Robert Aden PhD. is the ‘father’ of the field of ‘psychoneuroimmunology’ and a professor of psychiatry and psychology at the University of Rochester School of Medicine and Dentistry. His initial research, dating back as far as the 1970s, served as the beginning of many subsequent studies that have since mapped the vast communications network among immune cells, hormones, and neurotransmitters. This body of research has found that meditation helps reduce arterial plaque; that social bonds improve cancer survival; that people under stress catch more colds; and that placebos work not only on the human mind but also on supposedly insentient cells.

At the core of Dr. Ader’s breakthrough research was his scientific demonstration that stress worsens illness — sometimes even triggering it — and that reducing stress is essential to health care.

Patients and their families are often exposed to inaccurate and misleading information regarding their illness and care. Information obtained from mass media or printed handouts can exacerbate rather than alleviate patient anxiety. Frequently, the best available source of information, doctors, especially those operating in a highly ‘managed’ system, are not available for discussion, or are inadequately trained to meet educational responsibilities, or provide information overload, or use medical terminology that patients do not understand or retain.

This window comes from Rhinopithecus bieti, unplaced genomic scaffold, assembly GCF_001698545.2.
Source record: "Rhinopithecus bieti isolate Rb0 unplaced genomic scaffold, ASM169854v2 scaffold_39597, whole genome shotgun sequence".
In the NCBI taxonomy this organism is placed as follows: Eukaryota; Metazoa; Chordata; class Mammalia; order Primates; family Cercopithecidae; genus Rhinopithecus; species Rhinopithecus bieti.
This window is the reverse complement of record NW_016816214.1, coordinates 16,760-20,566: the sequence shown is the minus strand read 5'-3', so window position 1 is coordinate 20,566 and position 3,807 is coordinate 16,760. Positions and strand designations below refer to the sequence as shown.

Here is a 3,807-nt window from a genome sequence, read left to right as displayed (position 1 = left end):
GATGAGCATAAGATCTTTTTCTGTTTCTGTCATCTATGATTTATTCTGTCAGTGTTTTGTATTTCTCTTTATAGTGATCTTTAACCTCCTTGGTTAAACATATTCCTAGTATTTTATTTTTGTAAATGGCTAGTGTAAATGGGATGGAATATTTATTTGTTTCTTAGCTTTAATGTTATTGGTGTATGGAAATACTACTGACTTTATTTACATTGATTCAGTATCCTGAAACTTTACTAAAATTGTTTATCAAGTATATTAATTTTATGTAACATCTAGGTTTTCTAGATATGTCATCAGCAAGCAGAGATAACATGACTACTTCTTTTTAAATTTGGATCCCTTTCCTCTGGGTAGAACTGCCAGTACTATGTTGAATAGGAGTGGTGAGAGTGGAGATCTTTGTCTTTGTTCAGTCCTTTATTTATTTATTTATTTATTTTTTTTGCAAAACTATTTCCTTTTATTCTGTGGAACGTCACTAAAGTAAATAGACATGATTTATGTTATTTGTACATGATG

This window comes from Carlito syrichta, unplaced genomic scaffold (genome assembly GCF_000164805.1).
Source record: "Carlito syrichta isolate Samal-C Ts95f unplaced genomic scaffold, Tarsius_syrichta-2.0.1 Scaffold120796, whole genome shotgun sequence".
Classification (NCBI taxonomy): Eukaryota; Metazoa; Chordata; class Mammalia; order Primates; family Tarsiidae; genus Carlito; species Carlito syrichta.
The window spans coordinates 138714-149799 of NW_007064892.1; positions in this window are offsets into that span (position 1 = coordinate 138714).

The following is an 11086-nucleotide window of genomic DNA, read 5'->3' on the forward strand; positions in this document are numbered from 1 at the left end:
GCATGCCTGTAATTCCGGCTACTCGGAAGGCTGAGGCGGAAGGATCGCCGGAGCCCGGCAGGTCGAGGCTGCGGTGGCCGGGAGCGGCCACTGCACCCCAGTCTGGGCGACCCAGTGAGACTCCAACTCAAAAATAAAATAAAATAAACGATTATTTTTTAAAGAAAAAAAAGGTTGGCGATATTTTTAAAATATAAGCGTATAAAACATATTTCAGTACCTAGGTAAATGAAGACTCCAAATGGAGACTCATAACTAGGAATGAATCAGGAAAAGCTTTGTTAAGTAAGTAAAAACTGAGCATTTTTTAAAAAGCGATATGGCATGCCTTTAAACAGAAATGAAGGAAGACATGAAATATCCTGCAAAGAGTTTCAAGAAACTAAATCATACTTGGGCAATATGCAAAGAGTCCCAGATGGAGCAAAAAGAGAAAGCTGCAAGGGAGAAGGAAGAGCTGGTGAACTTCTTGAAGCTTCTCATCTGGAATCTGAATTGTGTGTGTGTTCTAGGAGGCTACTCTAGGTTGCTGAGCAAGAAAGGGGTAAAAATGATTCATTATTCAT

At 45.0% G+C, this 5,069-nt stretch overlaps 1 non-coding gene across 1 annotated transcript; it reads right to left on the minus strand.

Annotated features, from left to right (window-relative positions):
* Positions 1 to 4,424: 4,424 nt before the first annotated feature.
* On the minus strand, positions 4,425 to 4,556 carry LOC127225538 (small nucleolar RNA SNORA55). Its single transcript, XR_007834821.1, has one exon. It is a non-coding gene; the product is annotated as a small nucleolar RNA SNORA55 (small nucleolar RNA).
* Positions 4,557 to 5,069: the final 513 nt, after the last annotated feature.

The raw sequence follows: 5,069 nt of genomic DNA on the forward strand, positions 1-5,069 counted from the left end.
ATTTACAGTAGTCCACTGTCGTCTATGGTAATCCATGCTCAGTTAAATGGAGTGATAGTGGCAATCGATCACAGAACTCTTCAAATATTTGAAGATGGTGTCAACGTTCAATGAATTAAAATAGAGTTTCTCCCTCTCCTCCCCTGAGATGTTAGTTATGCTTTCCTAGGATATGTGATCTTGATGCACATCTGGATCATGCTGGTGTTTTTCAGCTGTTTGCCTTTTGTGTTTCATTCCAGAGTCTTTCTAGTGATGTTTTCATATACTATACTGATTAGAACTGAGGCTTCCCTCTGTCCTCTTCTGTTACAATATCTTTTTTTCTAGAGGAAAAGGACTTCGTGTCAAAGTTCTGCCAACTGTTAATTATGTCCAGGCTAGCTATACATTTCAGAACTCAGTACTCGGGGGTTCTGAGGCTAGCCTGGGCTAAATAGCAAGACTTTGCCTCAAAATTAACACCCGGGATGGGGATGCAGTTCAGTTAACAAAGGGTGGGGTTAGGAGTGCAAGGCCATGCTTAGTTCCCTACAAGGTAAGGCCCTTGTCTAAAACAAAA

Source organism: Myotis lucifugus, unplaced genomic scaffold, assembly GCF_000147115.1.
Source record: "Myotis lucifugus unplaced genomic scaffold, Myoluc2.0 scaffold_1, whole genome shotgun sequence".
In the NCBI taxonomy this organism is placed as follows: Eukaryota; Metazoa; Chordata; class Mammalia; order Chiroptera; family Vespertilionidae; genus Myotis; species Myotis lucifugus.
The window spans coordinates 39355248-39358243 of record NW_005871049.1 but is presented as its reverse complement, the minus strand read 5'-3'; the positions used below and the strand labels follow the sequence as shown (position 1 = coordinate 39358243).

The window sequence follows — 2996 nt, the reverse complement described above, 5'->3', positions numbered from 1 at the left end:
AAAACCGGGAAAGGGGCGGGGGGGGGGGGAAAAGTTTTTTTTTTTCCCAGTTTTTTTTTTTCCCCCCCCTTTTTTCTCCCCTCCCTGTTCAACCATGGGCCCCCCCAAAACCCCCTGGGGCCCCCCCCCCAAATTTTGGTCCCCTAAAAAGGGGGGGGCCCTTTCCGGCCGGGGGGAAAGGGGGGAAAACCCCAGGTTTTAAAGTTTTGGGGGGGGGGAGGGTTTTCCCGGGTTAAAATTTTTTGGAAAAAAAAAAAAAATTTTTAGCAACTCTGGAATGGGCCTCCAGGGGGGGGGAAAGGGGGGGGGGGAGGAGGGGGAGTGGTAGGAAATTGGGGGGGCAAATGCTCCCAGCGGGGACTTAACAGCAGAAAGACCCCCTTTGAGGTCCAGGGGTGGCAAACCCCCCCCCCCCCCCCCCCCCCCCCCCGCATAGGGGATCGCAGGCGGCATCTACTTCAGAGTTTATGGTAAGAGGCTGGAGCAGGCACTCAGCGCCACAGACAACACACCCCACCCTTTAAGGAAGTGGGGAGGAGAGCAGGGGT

NewPathVR’s goal is to assist a broad population of patients in a way that improves the quality of their lives and the efficacy of their care. Virtual reality offers a new medium by which information can be acquired inefficient, innovative, and powerful ways.

NewPathVR programs and content are designed to close the consultative gap, and yet keep individuals returning to a healthcare system with less anxiety which can offer these better informed and prepared subjects more effective and personalized care.

Our goal is to keep people returning to their professional caregivers with less anxiety and a greater capacity to be treated effectively.